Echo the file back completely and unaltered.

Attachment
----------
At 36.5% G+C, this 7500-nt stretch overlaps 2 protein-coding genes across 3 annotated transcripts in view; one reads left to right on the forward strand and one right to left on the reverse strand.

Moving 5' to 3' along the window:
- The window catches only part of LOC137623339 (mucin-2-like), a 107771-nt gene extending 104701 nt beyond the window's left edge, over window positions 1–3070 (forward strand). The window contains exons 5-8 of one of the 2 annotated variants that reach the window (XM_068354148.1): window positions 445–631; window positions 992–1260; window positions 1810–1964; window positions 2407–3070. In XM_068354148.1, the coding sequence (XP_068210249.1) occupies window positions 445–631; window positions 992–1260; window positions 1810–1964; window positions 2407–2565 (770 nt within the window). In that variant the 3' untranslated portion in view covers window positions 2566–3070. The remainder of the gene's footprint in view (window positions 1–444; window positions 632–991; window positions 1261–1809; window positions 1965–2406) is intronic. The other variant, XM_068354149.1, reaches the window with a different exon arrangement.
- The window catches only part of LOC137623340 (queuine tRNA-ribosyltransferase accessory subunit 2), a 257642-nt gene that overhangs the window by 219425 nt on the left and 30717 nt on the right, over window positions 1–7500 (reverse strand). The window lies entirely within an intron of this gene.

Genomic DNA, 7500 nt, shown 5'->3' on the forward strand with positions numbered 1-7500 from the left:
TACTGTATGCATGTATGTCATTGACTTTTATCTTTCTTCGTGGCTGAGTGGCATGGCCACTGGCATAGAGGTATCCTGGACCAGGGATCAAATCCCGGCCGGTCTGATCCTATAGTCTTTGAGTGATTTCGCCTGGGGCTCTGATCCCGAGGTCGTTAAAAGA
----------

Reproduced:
At 36.5% G+C, this 7500-nt stretch overlaps 2 protein-coding genes across 3 annotated transcripts in view; one reads left to right on the forward strand and one right to left on the reverse strand.

Moving 5' to 3' along the window:
- The window catches only part of LOC137623339 (mucin-2-like), a 107771-nt gene extending 104701 nt beyond the window's left edge, over window positions 1–3070 (forward strand). The window contains exons 5-8 of one of the 2 annotated variants that reach the window (XM_068354148.1): window positions 445–631; window positions 992–1260; window positions 1810–1964; window positions 2407–3070. In XM_068354148.1, the coding sequence (XP_068210249.1) occupies window positions 445–631; window positions 992–1260; window positions 1810–1964; window positions 2407–2565 (770 nt within the window). In that variant the 3' untranslated portion in view covers window positions 2566–3070. The remainder of the gene's footprint in view (window positions 1–444; window positions 632–991; window positions 1261–1809; window positions 1965–2406) is intronic. The other variant, XM_068354149.1, reaches the window with a different exon arrangement.
- The window catches only part of LOC137623340 (queuine tRNA-ribosyltransferase accessory subunit 2), a 257642-nt gene that overhangs the window by 219425 nt on the left and 30717 nt on the right, over window positions 1–7500 (reverse strand). The window lies entirely within an intron of this gene.

Genomic DNA, 7500 nt, shown 5'->3' on the forward strand with positions numbered 1-7500 from the left:
TACTGTATGCATGTATGTCATTGACTTTTATCTTTCTTCGTGGCTGAGTGGCATGGCCACTGGCATAGAGGTATCCTGGACCAGGGATCAAATCCCGGCCGGTCTGATCCTATAGTCTTTGAGTGATTTCGCCTGGGGCTCTGATCCCGAGGTCGTTAAAAGA